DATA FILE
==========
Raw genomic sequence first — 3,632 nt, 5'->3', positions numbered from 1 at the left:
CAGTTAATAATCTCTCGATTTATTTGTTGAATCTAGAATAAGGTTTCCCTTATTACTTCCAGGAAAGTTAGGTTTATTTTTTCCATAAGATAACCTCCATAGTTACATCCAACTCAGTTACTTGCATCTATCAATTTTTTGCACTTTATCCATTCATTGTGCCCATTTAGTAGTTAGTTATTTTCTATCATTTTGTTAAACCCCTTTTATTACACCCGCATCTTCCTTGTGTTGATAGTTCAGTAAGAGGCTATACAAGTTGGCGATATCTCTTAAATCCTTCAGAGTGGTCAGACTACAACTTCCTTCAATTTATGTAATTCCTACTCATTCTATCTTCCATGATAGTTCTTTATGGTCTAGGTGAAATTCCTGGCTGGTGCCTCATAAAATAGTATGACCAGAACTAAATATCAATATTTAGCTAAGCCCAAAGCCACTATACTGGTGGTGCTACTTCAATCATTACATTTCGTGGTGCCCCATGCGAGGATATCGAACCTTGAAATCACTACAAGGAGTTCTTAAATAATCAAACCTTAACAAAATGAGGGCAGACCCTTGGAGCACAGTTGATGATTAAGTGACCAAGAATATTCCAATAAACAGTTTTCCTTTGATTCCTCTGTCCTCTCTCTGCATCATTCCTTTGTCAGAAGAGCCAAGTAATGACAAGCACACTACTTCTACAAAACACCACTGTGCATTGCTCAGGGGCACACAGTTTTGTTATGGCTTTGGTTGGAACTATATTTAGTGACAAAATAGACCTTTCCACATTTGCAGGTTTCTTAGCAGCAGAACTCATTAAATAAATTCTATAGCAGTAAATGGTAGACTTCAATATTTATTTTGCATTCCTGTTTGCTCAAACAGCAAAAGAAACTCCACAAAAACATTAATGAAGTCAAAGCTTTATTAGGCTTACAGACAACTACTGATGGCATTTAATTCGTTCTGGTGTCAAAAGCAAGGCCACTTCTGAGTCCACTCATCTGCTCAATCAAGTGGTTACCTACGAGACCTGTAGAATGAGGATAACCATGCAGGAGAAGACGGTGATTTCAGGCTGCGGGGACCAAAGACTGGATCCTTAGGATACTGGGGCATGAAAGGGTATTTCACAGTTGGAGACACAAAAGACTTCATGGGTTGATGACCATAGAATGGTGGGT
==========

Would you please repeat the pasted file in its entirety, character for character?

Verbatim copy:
Raw genomic sequence first — 3,632 nt, 5'->3', positions numbered from 1 at the left:
CAGTTAATAATCTCTCGATTTATTTGTTGAATCTAGAATAAGGTTTCCCTTATTACTTCCAGGAAAGTTAGGTTTATTTTTTCCATAAGATAACCTCCATAGTTACATCCAACTCAGTTACTTGCATCTATCAATTTTTTGCACTTTATCCATTCATTGTGCCCATTTAGTAGTTAGTTATTTTCTATCATTTTGTTAAACCCCTTTTATTACACCCGCATCTTCCTTGTGTTGATAGTTCAGTAAGAGGCTATACAAGTTGGCGATATCTCTTAAATCCTTCAGAGTGGTCAGACTACAACTTCCTTCAATTTATGTAATTCCTACTCATTCTATCTTCCATGATAGTTCTTTATGGTCTAGGTGAAATTCCTGGCTGGTGCCTCATAAAATAGTATGACCAGAACTAAATATCAATATTTAGCTAAGCCCAAAGCCACTATACTGGTGGTGCTACTTCAATCATTACATTTCGTGGTGCCCCATGCGAGGATATCGAACCTTGAAATCACTACAAGGAGTTCTTAAATAATCAAACCTTAACAAAATGAGGGCAGACCCTTGGAGCACAGTTGATGATTAAGTGACCAAGAATATTCCAATAAACAGTTTTCCTTTGATTCCTCTGTCCTCTCTCTGCATCATTCCTTTGTCAGAAGAGCCAAGTAATGACAAGCACACTACTTCTACAAAACACCACTGTGCATTGCTCAGGGGCACACAGTTTTGTTATGGCTTTGGTTGGAACTATATTTAGTGACAAAATAGACCTTTCCACATTTGCAGGTTTCTTAGCAGCAGAACTCATTAAATAAATTCTATAGCAGTAAATGGTAGACTTCAATATTTATTTTGCATTCCTGTTTGCTCAAACAGCAAAAGAAACTCCACAAAAACATTAATGAAGTCAAAGCTTTATTAGGCTTACAGACAACTACTGATGGCATTTAATTCGTTCTGGTGTCAAAAGCAAGGCCACTTCTGAGTCCACTCATCTGCTCAATCAAGTGGTTACCTACGAGACCTGTAGAATGAGGATAACCATGCAGGAGAAGACGGTGATTTCAGGCTGCGGGGACCAAAGACTGGATCCTTAGGATACTGGGGCATGAAAGGGTATTTCACAGTTGGAGACACAAAAGACTTCATGGGTTGATGACCATAGAATGGTGGGT